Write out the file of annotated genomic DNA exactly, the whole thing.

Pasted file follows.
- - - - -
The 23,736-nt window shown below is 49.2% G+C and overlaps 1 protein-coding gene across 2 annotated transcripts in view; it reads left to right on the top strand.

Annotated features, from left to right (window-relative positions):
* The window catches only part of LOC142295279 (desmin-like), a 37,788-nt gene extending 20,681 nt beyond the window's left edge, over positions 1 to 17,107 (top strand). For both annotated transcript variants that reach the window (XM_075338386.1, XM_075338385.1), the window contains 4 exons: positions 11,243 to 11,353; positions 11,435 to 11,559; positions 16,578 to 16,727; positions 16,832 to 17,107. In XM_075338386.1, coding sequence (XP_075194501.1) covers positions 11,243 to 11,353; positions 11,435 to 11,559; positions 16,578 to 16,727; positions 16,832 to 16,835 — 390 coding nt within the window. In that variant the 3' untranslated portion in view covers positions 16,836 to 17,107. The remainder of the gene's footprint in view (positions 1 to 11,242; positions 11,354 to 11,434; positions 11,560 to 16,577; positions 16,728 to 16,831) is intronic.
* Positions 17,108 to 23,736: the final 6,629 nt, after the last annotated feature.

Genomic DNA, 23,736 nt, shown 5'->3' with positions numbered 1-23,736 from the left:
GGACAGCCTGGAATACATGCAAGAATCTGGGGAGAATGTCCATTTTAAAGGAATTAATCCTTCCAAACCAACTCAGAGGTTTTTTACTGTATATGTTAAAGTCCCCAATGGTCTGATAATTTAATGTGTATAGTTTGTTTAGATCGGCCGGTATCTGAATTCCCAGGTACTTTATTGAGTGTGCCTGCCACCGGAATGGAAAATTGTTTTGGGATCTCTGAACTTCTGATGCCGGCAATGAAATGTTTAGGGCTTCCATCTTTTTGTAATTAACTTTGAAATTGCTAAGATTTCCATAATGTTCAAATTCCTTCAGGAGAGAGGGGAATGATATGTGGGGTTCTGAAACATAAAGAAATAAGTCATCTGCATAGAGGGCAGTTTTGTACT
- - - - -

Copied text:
The 23,736-nt window shown below is 49.2% G+C and overlaps 1 protein-coding gene across 2 annotated transcripts in view; it reads left to right on the top strand.

Annotated features, from left to right (window-relative positions):
* The window catches only part of LOC142295279 (desmin-like), a 37,788-nt gene extending 20,681 nt beyond the window's left edge, over positions 1 to 17,107 (top strand). For both annotated transcript variants that reach the window (XM_075338386.1, XM_075338385.1), the window contains 4 exons: positions 11,243 to 11,353; positions 11,435 to 11,559; positions 16,578 to 16,727; positions 16,832 to 17,107. In XM_075338386.1, coding sequence (XP_075194501.1) covers positions 11,243 to 11,353; positions 11,435 to 11,559; positions 16,578 to 16,727; positions 16,832 to 16,835 — 390 coding nt within the window. In that variant the 3' untranslated portion in view covers positions 16,836 to 17,107. The remainder of the gene's footprint in view (positions 1 to 11,242; positions 11,354 to 11,434; positions 11,560 to 16,577; positions 16,728 to 16,831) is intronic.
* Positions 17,108 to 23,736: the final 6,629 nt, after the last annotated feature.

Genomic DNA, 23,736 nt, shown 5'->3' with positions numbered 1-23,736 from the left:
GGACAGCCTGGAATACATGCAAGAATCTGGGGAGAATGTCCATTTTAAAGGAATTAATCCTTCCAAACCAACTCAGAGGTTTTTTACTGTATATGTTAAAGTCCCCAATGGTCTGATAATTTAATGTGTATAGTTTGTTTAGATCGGCCGGTATCTGAATTCCCAGGTACTTTATTGAGTGTGCCTGCCACCGGAATGGAAAATTGTTTTGGGATCTCTGAACTTCTGATGCCGGCAATGAAATGTTTAGGGCTTCCATCTTTTTGTAATTAACTTTGAAATTGCTAAGATTTCCATAATGTTCAAATTCCTTCAGGAGAGAGGGGAATGATATGTGGGGTTCTGAAACATAAAGAAATAAGTCATCTGCATAGAGGGCAGTTTTGTACT